Agencies are spending billions of dollars on IT in the human resources arena, yet they are not getting billions of dollars in value. Former DHS Chief Human Capital Officer Jeff Neal says that has to change.
While Bugs Bunny and Daffy Duck may argue over whether it's rabbit or duck season, Senior Correspondent Mike Causey reminds feds that open enrollment season is fast approaching.
Scott B. Miserendino Sr., a former contracting official with the Navy's Military Sealift Command, pleaded guilty on Tuesday, Aug. 12 to conspiracy to commit bribery and accepting bribes as a public official.
Agencies continue to struggle to find a good model to ensure their employees have access to only to the information they are supposed to. But at least one agency is close to answering this long-standing challenge. The Air Force is launching a pilot to test role-based authentication. Federal News Radio Executive Editor Jason Miller tells In Depth with Francis Rose how agencies are dealing with a new set of computer network challenges.
The Army's uniformed cyber workforce right now is made up of a "potpourri" of occupational specialties. Some of it's drawn from officers and enlisted soldiers who are officially designated as members of the "intelligence" branches. The Army cultivates others through its "signals" branch. The Army hasn't reached a final decision yet, but Army Secretary John McHugh is considering the creation of a new career field that would be completely dedicated to cyber. Col. Carmine Cicalese is the branch chief for cyber and information operations at Army headquarters. He talked with Federal News Radio's Jared Serbu about the potential benefits of a cyber career field.
More than a third of the government employees that left in 2013 were at the very top of the General Schedule. That's one piece of important data from new research by the Partnership for Public Service. They've analyzed several years' worth of data on departures from the Federal work force. Tim McManus is their Vice President of Education and Outreach; on In Depth with Francis Rose, he said there are several important things Federal leaders can learn from the numbers.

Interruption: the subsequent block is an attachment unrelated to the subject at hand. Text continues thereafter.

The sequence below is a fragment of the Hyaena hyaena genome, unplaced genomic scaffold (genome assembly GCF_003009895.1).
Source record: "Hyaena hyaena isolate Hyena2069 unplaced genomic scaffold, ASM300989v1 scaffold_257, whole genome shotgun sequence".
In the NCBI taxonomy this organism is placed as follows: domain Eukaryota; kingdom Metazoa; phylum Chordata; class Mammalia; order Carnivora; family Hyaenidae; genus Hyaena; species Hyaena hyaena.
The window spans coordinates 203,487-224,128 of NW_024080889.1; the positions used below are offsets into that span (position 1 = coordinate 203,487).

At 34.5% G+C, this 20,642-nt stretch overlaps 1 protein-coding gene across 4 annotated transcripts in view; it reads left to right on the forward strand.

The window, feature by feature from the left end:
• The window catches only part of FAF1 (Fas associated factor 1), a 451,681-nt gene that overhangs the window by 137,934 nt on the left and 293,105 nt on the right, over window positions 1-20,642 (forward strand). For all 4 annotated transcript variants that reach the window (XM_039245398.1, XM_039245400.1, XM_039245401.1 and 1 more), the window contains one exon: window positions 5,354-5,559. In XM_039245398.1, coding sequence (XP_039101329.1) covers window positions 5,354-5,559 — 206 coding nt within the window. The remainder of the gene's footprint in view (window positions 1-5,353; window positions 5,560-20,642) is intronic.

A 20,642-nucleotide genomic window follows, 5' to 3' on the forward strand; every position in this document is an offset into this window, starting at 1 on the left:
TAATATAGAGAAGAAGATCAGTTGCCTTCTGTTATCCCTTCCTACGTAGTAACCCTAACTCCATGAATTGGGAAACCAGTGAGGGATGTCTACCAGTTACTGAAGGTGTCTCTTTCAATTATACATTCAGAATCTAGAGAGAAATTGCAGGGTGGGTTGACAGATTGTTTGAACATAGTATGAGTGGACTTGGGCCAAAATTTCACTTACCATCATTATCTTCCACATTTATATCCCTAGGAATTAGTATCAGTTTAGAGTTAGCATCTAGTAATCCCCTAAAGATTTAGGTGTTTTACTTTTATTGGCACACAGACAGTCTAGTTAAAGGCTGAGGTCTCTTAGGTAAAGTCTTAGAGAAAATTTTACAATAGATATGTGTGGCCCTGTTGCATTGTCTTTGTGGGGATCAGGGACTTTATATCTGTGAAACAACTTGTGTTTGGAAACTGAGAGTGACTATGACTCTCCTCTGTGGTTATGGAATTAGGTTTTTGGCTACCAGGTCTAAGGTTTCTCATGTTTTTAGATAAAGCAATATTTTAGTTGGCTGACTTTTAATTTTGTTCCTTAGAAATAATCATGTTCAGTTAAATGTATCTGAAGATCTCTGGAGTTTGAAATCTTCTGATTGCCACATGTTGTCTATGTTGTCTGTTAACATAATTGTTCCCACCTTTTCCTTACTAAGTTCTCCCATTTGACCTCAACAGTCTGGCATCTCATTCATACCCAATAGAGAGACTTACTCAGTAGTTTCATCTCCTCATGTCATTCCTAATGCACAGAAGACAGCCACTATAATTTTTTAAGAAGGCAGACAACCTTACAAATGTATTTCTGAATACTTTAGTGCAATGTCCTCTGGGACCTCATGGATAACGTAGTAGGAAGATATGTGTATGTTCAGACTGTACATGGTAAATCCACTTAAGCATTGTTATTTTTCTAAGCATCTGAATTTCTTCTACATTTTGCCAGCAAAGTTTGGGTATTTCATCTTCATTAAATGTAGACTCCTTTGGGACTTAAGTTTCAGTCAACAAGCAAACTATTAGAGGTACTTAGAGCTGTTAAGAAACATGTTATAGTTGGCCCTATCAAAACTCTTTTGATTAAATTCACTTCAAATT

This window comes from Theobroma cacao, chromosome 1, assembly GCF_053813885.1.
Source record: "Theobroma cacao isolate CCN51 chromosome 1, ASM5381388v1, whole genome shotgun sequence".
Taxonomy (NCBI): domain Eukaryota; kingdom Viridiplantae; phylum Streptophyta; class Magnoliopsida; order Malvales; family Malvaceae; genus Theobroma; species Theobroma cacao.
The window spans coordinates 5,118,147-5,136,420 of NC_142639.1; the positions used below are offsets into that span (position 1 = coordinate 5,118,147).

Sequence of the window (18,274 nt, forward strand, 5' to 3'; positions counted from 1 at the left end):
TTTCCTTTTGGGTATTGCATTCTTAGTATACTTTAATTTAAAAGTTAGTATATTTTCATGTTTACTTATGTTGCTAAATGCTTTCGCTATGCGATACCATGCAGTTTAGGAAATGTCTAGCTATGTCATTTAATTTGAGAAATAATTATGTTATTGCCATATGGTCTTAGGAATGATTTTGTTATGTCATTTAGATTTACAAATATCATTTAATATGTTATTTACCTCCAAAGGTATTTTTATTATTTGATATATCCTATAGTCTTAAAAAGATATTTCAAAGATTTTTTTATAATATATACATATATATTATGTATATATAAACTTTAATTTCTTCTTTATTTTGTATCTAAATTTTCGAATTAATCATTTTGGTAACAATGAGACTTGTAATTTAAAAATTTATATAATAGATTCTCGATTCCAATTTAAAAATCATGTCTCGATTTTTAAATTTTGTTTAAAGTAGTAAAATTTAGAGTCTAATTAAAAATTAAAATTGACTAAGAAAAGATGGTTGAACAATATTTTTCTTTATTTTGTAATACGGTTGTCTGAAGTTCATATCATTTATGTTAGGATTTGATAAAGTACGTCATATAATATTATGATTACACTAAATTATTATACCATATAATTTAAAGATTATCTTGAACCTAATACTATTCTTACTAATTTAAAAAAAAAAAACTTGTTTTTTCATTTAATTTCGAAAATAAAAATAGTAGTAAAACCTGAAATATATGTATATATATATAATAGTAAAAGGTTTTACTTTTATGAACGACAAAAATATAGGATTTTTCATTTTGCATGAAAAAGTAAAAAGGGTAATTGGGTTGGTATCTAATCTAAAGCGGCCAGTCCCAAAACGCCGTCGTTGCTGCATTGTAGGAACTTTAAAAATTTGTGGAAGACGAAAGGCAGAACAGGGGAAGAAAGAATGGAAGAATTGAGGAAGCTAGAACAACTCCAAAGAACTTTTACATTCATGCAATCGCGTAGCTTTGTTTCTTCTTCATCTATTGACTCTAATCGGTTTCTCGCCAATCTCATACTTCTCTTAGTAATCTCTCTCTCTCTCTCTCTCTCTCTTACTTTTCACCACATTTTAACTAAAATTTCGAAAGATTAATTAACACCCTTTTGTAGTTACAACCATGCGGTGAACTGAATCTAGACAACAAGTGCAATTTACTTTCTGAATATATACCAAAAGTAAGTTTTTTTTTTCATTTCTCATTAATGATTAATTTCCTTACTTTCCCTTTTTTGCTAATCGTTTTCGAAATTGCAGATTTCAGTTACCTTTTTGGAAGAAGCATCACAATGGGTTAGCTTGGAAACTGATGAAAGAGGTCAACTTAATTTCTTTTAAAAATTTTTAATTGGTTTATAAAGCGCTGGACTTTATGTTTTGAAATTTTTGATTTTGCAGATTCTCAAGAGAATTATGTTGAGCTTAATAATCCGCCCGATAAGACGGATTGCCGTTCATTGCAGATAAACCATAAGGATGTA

The Securities and Exchange Commission is responsible for billions of financial trade records a day. But it once took the agency weeks and even months to analyze them. The SEC modernization project is speeding up that process and saving the agency $3 million a year. In part four of our special report "Rainmakers and Money Savers," you can meet a few people who are the leading the way. Federal News Radio's Nicole Ogrysko had more. Read Nicole's related article.
Reforming the government's acquisition process is a goal many stakeholders share. But reform may be exactly the wrong approach for the 21st Century. Kymm McCabe is President and CEO of ASI Government. On In Depth with Francis Rose, she explained "three myths that cripple acquisition."
Gary Wyckoff, the chief information officer of the Office of Naval Research, said ONR is on the cusp of putting several applications in the cloud. He said mobility is a more difficult road to travel.
The federal government has a way to make money for less money. As part of our special report "Rainmakers and Money Savers," a look at the people who return millions -- or save millions -- for the federal government, Federal News Radio's Lauren Larson finds the cost of making money is cheaper now. On In Depth with Francis Rose, she said it's thanks to an engineer from the US Mint and a group of federal scientists with a new method of minting coins.
The 10th anniversary of the Homeland Security Presidential Directive 12 is upon us. HSPD-12 created a governmentwide standard for the personal ID cards federal employees use to access agency facilities. Ken Ammon is the Chief Strategy Officer of Xceedium. He explained the directive's past and future impact on In Depth with Francis Rose.
Deputy Secretary of Defense Bob Work will travel to the Asia-Pacific region Aug. 17-23 to strengthen multilateral security cooperation in the region, build more robust partnerships, and discuss ongoing efforts and regional security matters. During the week-long trip, the Pentagon says Work will visit Guam, Hawaii, Japan and Republic of Korea. At each location, he will visit U.S. military bases and installations, speak with service members and civilian employees, and meet with allies and partners.